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Encyclopedia > Ernst Mach
Ernst Mach
Ernst Mach

Ernst Mach (February 18, 1838February 19, 1916) was an Austrian-Czech physicist and philosopher and is the namesake for the "Mach number" and the optical illusion known as Mach bands. 19th century (or early 20th century) photograph. ... February 18 is the 49th day of the year in the Gregorian Calendar. ... Jöns Jakob Berzelius, discoverer of protein 1838 was a common year starting on Monday (see link for calendar). ... February 19 is the 50th day of the year in the Gregorian Calendar. ... 1916 (MCMXVI) is a leap year starting on Saturday (link will take you to calendar) // Events January-February January 1 - The Royal Army Medical Corps first successful blood transfusion using blood that had been stored and cooled. ... A physicist is a scientist trained in physics. ... A philosopher is a person who thinks deeply regarding people, society, the world, and/or the universe. ... Mach number (Ma) (pronounced mack in British English and mock in American English) is defined as a ratio of speed to the speed of sound in the medium in case. ... A Mach band is an optical illusion, named after Ernst Mach. ...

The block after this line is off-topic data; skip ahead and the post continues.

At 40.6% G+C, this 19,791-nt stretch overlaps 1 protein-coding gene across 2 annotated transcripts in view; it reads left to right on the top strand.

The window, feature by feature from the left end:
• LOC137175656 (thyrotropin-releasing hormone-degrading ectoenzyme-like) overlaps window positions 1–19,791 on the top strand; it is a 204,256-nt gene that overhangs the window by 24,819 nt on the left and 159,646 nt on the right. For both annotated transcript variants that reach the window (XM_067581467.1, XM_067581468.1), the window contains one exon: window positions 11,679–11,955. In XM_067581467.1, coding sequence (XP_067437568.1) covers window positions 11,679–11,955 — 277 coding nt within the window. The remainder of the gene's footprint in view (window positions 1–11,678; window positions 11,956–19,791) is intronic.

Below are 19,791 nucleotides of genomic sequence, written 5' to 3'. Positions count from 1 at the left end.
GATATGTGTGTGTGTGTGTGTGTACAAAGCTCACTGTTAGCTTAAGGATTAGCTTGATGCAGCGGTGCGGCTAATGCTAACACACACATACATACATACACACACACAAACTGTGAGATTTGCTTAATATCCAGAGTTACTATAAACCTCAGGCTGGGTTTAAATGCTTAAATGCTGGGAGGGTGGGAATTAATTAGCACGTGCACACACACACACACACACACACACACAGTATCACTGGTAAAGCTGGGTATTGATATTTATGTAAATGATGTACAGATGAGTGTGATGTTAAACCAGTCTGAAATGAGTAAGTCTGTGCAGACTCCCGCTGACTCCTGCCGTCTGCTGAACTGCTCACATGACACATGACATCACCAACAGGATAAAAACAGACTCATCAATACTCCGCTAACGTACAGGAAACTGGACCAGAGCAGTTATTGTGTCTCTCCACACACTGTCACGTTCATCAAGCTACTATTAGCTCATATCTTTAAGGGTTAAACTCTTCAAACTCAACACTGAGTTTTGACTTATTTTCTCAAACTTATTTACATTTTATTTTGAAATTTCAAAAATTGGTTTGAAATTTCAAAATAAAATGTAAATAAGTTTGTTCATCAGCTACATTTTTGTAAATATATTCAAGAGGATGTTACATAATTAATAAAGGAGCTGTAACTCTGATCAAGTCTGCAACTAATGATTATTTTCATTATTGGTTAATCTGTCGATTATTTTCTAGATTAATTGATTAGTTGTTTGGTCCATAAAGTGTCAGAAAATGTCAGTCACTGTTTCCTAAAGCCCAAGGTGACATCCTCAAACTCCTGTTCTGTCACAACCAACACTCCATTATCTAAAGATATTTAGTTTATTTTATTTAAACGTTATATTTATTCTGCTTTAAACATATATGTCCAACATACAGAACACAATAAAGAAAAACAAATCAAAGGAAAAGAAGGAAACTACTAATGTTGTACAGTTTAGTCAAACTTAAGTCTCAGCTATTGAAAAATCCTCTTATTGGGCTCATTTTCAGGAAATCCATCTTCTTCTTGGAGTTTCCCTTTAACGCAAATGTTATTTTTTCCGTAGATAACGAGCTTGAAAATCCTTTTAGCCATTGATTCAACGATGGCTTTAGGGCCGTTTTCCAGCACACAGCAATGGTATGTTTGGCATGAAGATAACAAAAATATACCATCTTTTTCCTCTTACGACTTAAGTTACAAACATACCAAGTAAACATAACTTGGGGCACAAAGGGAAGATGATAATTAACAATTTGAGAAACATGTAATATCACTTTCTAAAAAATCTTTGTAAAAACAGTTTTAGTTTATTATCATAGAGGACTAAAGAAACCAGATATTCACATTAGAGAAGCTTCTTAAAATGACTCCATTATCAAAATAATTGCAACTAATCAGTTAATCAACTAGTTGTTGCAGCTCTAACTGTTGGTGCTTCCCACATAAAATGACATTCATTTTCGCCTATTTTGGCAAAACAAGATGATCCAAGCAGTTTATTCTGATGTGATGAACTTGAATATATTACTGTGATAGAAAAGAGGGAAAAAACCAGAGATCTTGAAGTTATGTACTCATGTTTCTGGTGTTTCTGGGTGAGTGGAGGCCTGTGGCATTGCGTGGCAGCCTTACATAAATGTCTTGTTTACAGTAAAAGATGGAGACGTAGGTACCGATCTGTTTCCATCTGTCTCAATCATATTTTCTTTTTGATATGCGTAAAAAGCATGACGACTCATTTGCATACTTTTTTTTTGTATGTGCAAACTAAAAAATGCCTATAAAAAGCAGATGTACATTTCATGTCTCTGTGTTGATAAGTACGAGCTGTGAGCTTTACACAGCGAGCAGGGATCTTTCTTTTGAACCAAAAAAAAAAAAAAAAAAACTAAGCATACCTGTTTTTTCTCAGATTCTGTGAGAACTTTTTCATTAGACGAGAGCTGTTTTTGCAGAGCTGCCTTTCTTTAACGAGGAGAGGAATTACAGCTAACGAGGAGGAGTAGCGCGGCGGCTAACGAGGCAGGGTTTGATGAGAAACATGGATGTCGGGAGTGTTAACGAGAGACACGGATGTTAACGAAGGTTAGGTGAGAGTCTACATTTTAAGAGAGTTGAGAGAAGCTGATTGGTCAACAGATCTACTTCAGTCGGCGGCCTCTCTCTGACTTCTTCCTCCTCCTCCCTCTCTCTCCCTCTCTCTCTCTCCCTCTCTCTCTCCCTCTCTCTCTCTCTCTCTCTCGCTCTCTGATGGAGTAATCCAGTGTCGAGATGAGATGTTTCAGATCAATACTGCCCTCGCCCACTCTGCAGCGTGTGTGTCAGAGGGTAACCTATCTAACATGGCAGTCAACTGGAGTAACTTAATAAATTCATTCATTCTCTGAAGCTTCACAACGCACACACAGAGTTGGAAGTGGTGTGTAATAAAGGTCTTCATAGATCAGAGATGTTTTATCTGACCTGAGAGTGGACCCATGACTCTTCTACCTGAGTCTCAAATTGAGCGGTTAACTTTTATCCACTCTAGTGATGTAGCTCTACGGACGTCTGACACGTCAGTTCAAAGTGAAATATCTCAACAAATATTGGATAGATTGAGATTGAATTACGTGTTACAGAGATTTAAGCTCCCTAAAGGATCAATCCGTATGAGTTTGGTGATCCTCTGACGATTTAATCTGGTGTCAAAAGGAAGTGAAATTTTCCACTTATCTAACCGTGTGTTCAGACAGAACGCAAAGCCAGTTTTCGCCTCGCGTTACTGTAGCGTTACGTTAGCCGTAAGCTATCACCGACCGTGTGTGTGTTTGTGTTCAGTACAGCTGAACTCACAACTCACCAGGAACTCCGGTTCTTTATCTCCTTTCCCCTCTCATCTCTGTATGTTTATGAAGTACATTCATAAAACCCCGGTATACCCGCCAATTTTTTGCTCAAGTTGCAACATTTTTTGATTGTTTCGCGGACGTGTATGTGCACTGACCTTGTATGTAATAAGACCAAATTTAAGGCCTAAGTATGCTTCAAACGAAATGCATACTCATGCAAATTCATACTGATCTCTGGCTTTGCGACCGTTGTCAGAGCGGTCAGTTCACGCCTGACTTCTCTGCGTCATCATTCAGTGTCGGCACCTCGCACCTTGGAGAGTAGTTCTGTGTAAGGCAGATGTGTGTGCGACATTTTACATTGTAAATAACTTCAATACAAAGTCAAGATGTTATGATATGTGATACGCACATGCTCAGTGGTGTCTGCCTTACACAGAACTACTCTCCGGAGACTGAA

Ernst Mach was born in Chrlice (now part of Brno), Czech Republic. He was educated at home until the age of 14, then went briefly to gymnasium before entering the University of Vienna at 17. There he studied mathematics, physics and philosophy, and received a doctorate in physics in 1860. His early work was focused on Doppler effect in optics and acoustics. In 1864 he took a job as professor of mathematics in Graz, in 1866 he was also appointed as a professor of physics. During that period Mach became interested also in physiology of sensory perception. In 1867 Mach took the chair of a professor of experimental physics at Charles University, Prague. Brno ▶(?) (-Czech, German: Brünn) is the second-largest city of the Czech Republic, located in the southeast of the country, at the confluence of the Svitava and Svratka rivers. ... A gymnasium is a type of school of secondary education in parts of Europe. ... University of Vienna, main building, seen from Beethovens apartment The University of Vienna (German: Universität Wien) in Austria was founded in 1365 by Rudolph IV and hence named Alma mater Rudolphina. ... Mathematics is often defined as the study of topics such as quantity, structure, space, and change. ... A black hole concept drawing by NASA. Physics (from the Greek, φυσικός (physikos), natural, and φύσις (physis), nature) is the science of the natural world dealing with the fundamental constituents of the universe, the forces they exert on one another, and the results produced by these forces. ... To meet Wikipedias quality standards, this article or section may require cleanup. ... 1860 is the leap year starting on Sunday. ... Sound waves emanating from an ambulance moving to the right. ... See also: List of optical topics Optics (appearance or look in ancient Greek) is a branch of physics that describes the behavior and properties of light and the interaction of light with matter. ... Acoustics is a branch of physics and is the study of sound, mechanical waves in gases, liquids, and solids. ... 1864 (MDCCCLXIV) was a leap year starting on Friday (see link for calendar) of the Gregorian calendar or a leap year starting on Sunday of the 12-day-slower Julian calendar. ... The Graz Schlossberg Clock Tower Graz [graːts] (Slovenian: Gradec IPA: /gra. ... 1866 is a common year starting on Monday. ... Physiology (in Greek physis = nature and logos = word) is the study of the mechanical, physical, and biochemical functions of living organisms. ... 1867 was a common year starting on Tuesday (see link for calendar). ... The Charles University of Prague (also simply University of Prague; Czech: Univerzita Karlova; Latin: Universitas Carolina) is the oldest and most prestigious Czech university and among the oldest universities in Europe, being founded in 1340s (for the exact year, see below). ... Prague (Czech: Praha, see also other names) is the capital and largest city of the Czech Republic. ...